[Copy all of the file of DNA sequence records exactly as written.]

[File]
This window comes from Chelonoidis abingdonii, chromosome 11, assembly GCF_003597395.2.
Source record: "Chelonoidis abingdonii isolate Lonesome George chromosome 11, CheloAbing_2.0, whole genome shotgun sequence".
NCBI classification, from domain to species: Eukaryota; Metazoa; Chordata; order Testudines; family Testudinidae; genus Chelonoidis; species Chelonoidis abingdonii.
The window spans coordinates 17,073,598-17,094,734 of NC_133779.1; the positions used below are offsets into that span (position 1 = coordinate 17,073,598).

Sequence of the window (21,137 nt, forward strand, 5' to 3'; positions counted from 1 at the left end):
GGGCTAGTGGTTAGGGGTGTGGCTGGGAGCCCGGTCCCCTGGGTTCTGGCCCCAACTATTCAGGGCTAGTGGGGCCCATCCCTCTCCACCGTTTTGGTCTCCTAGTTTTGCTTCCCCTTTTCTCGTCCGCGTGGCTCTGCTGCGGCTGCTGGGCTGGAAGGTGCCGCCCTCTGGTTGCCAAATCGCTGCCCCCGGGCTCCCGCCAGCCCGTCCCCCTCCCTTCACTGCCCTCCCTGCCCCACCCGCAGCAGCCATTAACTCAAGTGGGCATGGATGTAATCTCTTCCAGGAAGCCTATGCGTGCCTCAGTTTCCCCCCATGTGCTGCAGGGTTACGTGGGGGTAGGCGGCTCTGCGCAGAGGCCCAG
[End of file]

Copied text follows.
This window comes from Chelonoidis abingdonii, chromosome 11, assembly GCF_003597395.2.
Source record: "Chelonoidis abingdonii isolate Lonesome George chromosome 11, CheloAbing_2.0, whole genome shotgun sequence".
NCBI classification, from domain to species: Eukaryota; Metazoa; Chordata; order Testudines; family Testudinidae; genus Chelonoidis; species Chelonoidis abingdonii.
The window spans coordinates 17,073,598-17,094,734 of NC_133779.1; the positions used below are offsets into that span (position 1 = coordinate 17,073,598).

Sequence of the window (21,137 nt, forward strand, 5' to 3'; positions counted from 1 at the left end):
GGGCTAGTGGTTAGGGGTGTGGCTGGGAGCCCGGTCCCCTGGGTTCTGGCCCCAACTATTCAGGGCTAGTGGGGCCCATCCCTCTCCACCGTTTTGGTCTCCTAGTTTTGCTTCCCCTTTTCTCGTCCGCGTGGCTCTGCTGCGGCTGCTGGGCTGGAAGGTGCCGCCCTCTGGTTGCCAAATCGCTGCCCCCGGGCTCCCGCCAGCCCGTCCCCCTCCCTTCACTGCCCTCCCTGCCCCACCCGCAGCAGCCATTAACTCAAGTGGGCATGGATGTAATCTCTTCCAGGAAGCCTATGCGTGCCTCAGTTTCCCCCCATGTGCTGCAGGGTTACGTGGGGGTAGGCGGCTCTGCGCAGAGGCCCAG